Focus: People Management - Coaching session with Stephen Bubb

Q. We have a new chair every two years. My incoming chair is a complete stranger. How am I going to work with her?

A. Preparation, preparation, preparation. You will need to meet your new chair very quickly. Ring her now and ask her out for dinner. I always think the first meeting is best over food and wine (and this does not mean KFC). You need to establish a social relationship in which you get to know each other and your general likes and dislikes.

All this will help you build up a picture of the type of chair they are likely to be. As a broad generalisation, there are four main types, and you need different coping strategies for each one.

First, there's the Ideal Chair - someone with the right values and a focus on strategy and policy development. They don't want to micro-manage.

If she is one of these, thank your lucky stars.

Second, there's the Status-Conscious Chair. They are interested mainly in the profile and their own position as chair - a sort of showboater.

There is nothing wrong with this approach - indeed, it can be quite useful.

You will need to find plenty of opportunities for external meetings and receptions where they can be seen around.

Next, there's The Procrastinator. They are not happy about making even the smallest decisions. They may be inconsistent and will listen to the last person they spoke to. These are among the most difficult types to cope with, and you will have to be more proactive. You will have to provide more paperwork and supply firm and clear recommendations. You will need to get them to delegate much more of the decision-making process to you, and you will need to reassure them constantly that you have matters in hand.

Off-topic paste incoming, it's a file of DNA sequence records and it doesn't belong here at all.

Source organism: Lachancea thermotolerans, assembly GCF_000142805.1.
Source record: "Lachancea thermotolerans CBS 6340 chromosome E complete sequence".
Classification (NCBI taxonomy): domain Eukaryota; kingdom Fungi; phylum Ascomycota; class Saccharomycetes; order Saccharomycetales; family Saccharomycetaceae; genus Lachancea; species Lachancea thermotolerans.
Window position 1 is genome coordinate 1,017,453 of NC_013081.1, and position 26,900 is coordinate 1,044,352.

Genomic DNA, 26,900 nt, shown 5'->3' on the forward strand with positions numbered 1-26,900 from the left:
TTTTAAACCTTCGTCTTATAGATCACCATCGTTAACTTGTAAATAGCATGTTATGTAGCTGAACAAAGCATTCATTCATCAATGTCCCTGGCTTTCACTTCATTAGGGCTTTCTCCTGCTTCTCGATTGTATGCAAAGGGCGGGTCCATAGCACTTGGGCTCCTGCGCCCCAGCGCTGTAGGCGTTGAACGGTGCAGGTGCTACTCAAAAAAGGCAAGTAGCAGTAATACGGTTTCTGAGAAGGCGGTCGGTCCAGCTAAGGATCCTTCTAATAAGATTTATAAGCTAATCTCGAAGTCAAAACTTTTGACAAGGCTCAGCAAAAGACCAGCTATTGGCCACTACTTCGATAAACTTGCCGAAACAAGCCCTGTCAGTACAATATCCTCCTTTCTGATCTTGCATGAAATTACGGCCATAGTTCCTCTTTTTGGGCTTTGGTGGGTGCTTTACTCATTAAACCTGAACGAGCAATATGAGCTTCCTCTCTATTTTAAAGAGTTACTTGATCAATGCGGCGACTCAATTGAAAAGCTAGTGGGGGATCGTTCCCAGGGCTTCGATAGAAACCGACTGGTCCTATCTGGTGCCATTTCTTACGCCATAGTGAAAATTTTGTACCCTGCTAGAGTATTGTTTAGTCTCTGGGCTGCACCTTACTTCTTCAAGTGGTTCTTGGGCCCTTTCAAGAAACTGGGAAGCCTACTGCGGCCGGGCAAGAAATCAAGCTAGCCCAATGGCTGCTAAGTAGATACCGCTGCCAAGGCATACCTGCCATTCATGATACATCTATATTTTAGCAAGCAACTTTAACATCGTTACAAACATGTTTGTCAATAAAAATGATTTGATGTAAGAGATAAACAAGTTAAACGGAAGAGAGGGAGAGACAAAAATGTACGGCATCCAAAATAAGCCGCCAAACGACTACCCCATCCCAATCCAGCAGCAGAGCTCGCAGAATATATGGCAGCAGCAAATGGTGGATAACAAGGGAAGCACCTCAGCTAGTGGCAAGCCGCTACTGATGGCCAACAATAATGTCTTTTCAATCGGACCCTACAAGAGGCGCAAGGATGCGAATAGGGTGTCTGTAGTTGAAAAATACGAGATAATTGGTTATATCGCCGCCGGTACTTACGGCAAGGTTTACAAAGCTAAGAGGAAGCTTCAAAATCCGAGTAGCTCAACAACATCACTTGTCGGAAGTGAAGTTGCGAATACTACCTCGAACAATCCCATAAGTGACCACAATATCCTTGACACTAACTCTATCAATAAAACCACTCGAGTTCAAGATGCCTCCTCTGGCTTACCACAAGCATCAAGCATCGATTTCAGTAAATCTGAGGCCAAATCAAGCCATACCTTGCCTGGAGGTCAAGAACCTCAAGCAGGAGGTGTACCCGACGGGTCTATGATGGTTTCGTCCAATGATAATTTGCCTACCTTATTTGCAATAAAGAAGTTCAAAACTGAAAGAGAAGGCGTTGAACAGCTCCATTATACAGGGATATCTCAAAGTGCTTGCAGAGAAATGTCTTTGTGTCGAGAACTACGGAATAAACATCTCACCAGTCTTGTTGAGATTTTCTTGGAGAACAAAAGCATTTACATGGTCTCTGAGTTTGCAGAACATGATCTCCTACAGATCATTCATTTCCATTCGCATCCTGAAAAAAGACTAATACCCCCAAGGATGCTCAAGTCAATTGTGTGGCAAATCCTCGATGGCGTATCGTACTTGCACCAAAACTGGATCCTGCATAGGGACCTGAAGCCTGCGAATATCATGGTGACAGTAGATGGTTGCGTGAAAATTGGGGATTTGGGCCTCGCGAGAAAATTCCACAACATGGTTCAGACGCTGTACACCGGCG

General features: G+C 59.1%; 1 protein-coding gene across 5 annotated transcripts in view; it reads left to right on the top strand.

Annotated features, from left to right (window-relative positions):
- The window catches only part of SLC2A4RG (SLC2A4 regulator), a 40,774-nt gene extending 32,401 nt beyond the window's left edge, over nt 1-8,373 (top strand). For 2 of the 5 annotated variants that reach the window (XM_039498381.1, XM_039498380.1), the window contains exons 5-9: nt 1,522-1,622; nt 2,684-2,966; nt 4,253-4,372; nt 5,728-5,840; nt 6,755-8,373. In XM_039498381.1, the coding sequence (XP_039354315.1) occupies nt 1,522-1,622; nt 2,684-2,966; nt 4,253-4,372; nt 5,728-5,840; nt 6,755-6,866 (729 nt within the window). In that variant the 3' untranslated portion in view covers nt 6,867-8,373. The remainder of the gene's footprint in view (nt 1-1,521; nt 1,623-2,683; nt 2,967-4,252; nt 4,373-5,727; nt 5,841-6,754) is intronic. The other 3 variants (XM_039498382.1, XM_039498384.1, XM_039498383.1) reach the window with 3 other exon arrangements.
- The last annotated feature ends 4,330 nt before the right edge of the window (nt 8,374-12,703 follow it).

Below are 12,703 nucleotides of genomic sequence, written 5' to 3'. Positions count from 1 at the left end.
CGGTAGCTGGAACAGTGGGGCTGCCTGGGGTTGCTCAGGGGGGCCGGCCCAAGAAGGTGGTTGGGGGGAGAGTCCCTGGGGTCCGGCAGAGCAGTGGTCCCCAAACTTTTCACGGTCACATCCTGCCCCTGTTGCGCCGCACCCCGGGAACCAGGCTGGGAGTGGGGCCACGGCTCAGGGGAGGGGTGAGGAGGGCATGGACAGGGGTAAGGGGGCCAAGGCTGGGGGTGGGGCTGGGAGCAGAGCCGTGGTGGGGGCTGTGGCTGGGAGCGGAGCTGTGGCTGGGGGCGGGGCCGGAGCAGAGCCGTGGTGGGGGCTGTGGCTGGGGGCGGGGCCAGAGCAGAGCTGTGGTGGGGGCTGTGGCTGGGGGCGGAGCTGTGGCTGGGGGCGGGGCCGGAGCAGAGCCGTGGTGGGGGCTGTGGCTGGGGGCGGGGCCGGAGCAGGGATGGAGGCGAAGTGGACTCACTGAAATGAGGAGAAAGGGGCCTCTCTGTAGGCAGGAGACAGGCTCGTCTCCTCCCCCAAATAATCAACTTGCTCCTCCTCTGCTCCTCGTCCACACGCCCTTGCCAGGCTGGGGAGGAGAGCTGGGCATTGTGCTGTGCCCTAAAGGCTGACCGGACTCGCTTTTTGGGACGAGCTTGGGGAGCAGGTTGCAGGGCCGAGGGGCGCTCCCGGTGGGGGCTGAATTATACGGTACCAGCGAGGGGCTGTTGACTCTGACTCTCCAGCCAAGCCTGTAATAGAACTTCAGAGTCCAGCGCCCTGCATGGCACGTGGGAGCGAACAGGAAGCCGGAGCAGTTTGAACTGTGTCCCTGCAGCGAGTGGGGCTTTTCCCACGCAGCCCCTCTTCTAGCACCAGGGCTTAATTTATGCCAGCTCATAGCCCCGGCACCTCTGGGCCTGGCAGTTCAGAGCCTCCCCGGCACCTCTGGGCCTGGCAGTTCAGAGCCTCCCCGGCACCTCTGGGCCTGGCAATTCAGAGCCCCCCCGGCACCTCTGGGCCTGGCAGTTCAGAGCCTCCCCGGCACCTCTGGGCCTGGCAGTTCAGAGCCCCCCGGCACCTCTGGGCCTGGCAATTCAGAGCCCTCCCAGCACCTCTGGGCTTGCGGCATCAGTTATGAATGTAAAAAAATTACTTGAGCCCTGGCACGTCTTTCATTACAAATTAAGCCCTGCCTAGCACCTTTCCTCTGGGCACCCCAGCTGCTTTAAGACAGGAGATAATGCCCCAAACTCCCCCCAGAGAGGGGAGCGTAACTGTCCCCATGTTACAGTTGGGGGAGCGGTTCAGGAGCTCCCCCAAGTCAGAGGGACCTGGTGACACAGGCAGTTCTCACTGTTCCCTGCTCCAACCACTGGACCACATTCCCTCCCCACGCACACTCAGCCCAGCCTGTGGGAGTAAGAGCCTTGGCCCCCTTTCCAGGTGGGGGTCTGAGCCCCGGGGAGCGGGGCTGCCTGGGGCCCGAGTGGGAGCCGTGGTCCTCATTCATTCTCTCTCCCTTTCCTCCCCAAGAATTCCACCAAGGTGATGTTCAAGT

Last, there's The Closet Manager. Actually, these people don't want to be the chair - they want to be the chief executive. They have a firm and clear conviction that they can do the job better than you. They are always in the office and their itchy fingers are just dying to get their hands on the job evaluation scheme so that they can give the organisation the benefit of their knowledge (usually limited). These are the worst of the lot.

The best thing is to keep these people very busy in their role. Make them travel a lot, appearing on behalf of the organisation or leading a project you have set up especially to keep them out of mischief.

The bottom line is to get a clear understanding right from the beginning about the respective roles in the decision-making framework. As with many organisations, I would guess that you don't have a role definition for your chair. If not, then how about working on one now?

Someone once described the chair/chief executive relationship as being like a pair of chopsticks. One is more effective with the support of the other.

Stephen Bubb is chief executive of the Association of Chief Executives of Voluntary Organisations (Acevo). Send your questions to stephen.bubb@haynet.com.

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